UN shipping agency inches towards 2030 emission reduction goal

9 December, 2022 – This week’s round of technical talks at the UN’s maritime regulator showed countries are prepared to phase out shipping emissions by 2050. More crucially, support appears to be building for the International Maritime Organization (IMO) to also adopt an ambitious 2030 interim target for cutting emissions from ships.

On the question of strengthening the 2050 Level of Ambition, a huge majority of interventions by member states and industry bodies (34) were in favour of setting a zero greenhouse gas emissions goal by this date, in addition to four interventions in favour of a Net Zero target by this date. Only a small group of 10 member states opposed strengthening the current 2050 target.

This is a hopeful development ahead of the 79th Marine Environment Protection Committee (MEPC 79) meeting at the IMO on 12-16 December, where delegates are set to continue the  negotiations. However, what is urgently needed is a clear commitment to a 2030 short-term absolute emissions ceiling and a 2040 deadline for shipping’s emissions, as the only way to decarbonise the industry in line with the 1.5°C climate-heating limit set by the Paris Agreement. 

Acting on shipping’s 1 billion tonnes of annual emissions in the next few years is vital for keeping the 1.5°C limit alive. Civil society groups demand the IMO commits to halving emissions from ships by 2030 to reach zero by 2040. Immediate action on dangerous, short-term pollutants released from vessels, such as black carbon and methane, can directly eliminate more than 21% of shipping’s emissions already today.

The IMO’s 175 member states must use the growing momentum and rally behind science-based targets at MEPC 79.

We welcome the statement of the IMO Secretary General that consensus is building towards a substantial carbon price to raise the tens of billions per year needed to upgrade the sector to zero carbon propulsion. However, it is vital that the IMO considers the needs of vulnerable countries and communities, especially Small Island Developing states and Least Developed Countries (SIDS and LDCs), when designing and implementing any future carbon pricing measure. A levy of at least $100/tonne of carbon, in combination with a fuel standard, could generate much-needed funding to drive the uptake of zero-emission solutions and to support SIDS and LDCs in adapting to the climate crisis.

John Maggs, Clean Shipping Coalition, said: “The science is clear; shipping’s climate impacts have to halve by 2030 to ensure warming stays below the Paris Agreement’s 1.5°C limit. But a strong absolute emission reduction target for 2030 is essential to send an unambiguous signal to industry and investors that the race to decarbonise shipping has well and truly started. Without that signal most will continue to sit on their hands while emissions and temperatures rise and the climate crisis deepens.

Delaine McCullough, Ocean Conservancy, said: “What took us by surprise at the IMO’s technical deliberations this week was that countries started coalescing around the need for ambitious interim emissions reduction targets. This is an encouraging sign and going into the critical MEPC policy negotiations next week the IMO needs to build on this momentum to come to agreements that can unlock essential investments that will keep industry emissions in line with the goals of the Paris Agreement. That means the IMO must commit to a 50% emissions reduction target by 2030 in addition to reaching zero emissions ideally by 2040 and no later than 2050.”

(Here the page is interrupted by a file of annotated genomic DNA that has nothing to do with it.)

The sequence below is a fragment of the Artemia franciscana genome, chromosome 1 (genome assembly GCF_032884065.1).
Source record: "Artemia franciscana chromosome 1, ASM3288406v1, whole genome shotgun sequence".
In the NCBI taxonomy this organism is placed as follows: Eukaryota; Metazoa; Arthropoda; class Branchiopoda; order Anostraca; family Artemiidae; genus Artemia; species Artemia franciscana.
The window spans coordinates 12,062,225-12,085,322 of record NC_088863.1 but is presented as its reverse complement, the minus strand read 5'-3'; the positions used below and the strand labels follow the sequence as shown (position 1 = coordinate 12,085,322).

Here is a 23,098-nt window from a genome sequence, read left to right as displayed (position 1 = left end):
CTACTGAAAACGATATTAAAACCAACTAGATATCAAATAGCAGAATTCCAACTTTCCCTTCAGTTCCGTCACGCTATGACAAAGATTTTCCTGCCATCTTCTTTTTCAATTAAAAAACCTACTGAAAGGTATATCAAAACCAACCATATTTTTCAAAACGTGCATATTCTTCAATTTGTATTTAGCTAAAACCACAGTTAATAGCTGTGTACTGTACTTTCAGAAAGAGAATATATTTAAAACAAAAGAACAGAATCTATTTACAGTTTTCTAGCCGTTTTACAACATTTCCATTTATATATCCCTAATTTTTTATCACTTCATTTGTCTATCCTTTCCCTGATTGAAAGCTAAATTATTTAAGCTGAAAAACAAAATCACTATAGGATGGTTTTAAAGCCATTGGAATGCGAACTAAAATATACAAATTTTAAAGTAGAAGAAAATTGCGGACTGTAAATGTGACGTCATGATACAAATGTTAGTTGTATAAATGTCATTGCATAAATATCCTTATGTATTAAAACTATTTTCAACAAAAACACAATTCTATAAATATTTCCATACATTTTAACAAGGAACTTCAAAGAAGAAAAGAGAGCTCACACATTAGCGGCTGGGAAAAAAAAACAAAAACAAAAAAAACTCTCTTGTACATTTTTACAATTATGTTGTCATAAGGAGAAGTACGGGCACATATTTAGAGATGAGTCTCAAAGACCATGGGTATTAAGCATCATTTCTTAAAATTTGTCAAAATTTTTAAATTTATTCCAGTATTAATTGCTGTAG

Lucy Gilliam, Seas at Risk, said: “Every fraction of degree of heating matters in terms of preventing cascading climate impacts from being triggered. Therefore, it’s absolutely essential to have ambitious targets for climate action every step of the way if we are to avert the climate hell that is currently forecast. This week we made some steps with proposals for 2030 targets and regular check points. Next week let’s prepare for some giant leaps! We need a strong signal from the IMO to guide our voyage to zero.”

Sian Prior, Clean Arctic Alliance, said: “The IMO and its Members must not delay on delivering the deep cuts to black carbon emissions from ships which are immediately possible, and crucially they must integrate black carbon into all IMO climate measures, including the carbon intensity indicator, so regulations target not just CO2 but CO2 equivalents (CO2e) including black carbon. It is essential that next week, MEPC 79 supports the development of black carbon regulation.”

Daniele Rao, Carbon Market Watch, said: “More countries than ever before are on board not only for setting a hard deadline for shipping’s decarbonisation but also for bringing emissions down faster, earlier, and in a way that can benefit the most vulnerable. Climate-ambitious countries must keep the drumbeat going next week on the 2030 target, and⁠—if they are serious about just transition⁠—support the $100 carbon levy proposal by the Marshall Islands and the Solomon Islands.”

The IMO is currently in the process of revising its existing climate strategy, which aims to only halve emissions from ships by 2050. Delegates met in London for a round of technical talks (ISWG-GHG-13) on 5-9 December, with the conclusions of this session being submitted for further deliberations at MEPC 79 on 12-16 December. The strategy revision is set to be concluded at MEPC 80 in 2023.

The regulator is also negotiating on a ‘basket’ of different measures to reduce emissions from ships in the medium-term, including a carbon levy and a fuel standard.

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